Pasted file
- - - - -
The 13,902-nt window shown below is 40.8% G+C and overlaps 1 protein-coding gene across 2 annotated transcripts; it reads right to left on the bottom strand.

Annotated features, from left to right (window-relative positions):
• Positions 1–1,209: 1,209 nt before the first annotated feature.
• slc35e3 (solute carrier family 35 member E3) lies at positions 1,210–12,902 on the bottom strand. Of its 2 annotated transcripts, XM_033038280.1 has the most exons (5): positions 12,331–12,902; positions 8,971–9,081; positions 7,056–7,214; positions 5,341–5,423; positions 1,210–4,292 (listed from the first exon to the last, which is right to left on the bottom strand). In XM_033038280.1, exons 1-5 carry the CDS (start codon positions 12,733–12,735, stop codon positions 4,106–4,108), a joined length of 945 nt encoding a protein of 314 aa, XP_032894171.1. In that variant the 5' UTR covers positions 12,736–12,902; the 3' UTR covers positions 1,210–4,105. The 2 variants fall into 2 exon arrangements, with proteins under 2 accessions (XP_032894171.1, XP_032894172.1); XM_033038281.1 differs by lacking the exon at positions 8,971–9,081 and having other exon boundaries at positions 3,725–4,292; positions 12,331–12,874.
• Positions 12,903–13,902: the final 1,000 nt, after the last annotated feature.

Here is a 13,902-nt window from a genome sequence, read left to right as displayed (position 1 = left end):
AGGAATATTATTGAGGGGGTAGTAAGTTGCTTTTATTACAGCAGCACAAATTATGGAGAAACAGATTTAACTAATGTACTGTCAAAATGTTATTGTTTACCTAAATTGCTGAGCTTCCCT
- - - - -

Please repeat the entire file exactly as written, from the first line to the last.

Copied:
The 13,902-nt window shown below is 40.8% G+C and overlaps 1 protein-coding gene across 2 annotated transcripts; it reads right to left on the bottom strand.

Annotated features, from left to right (window-relative positions):
• Positions 1–1,209: 1,209 nt before the first annotated feature.
• slc35e3 (solute carrier family 35 member E3) lies at positions 1,210–12,902 on the bottom strand. Of its 2 annotated transcripts, XM_033038280.1 has the most exons (5): positions 12,331–12,902; positions 8,971–9,081; positions 7,056–7,214; positions 5,341–5,423; positions 1,210–4,292 (listed from the first exon to the last, which is right to left on the bottom strand). In XM_033038280.1, exons 1-5 carry the CDS (start codon positions 12,733–12,735, stop codon positions 4,106–4,108), a joined length of 945 nt encoding a protein of 314 aa, XP_032894171.1. In that variant the 5' UTR covers positions 12,736–12,902; the 3' UTR covers positions 1,210–4,105. The 2 variants fall into 2 exon arrangements, with proteins under 2 accessions (XP_032894171.1, XP_032894172.1); XM_033038281.1 differs by lacking the exon at positions 8,971–9,081 and having other exon boundaries at positions 3,725–4,292; positions 12,331–12,874.
• Positions 12,903–13,902: the final 1,000 nt, after the last annotated feature.

Here is a 13,902-nt window from a genome sequence, read left to right as displayed (position 1 = left end):
AGGAATATTATTGAGGGGGTAGTAAGTTGCTTTTATTACAGCAGCACAAATTATGGAGAAACAGATTTAACTAATGTACTGTCAAAATGTTATTGTTTACCTAAATTGCTGAGCTTCCCT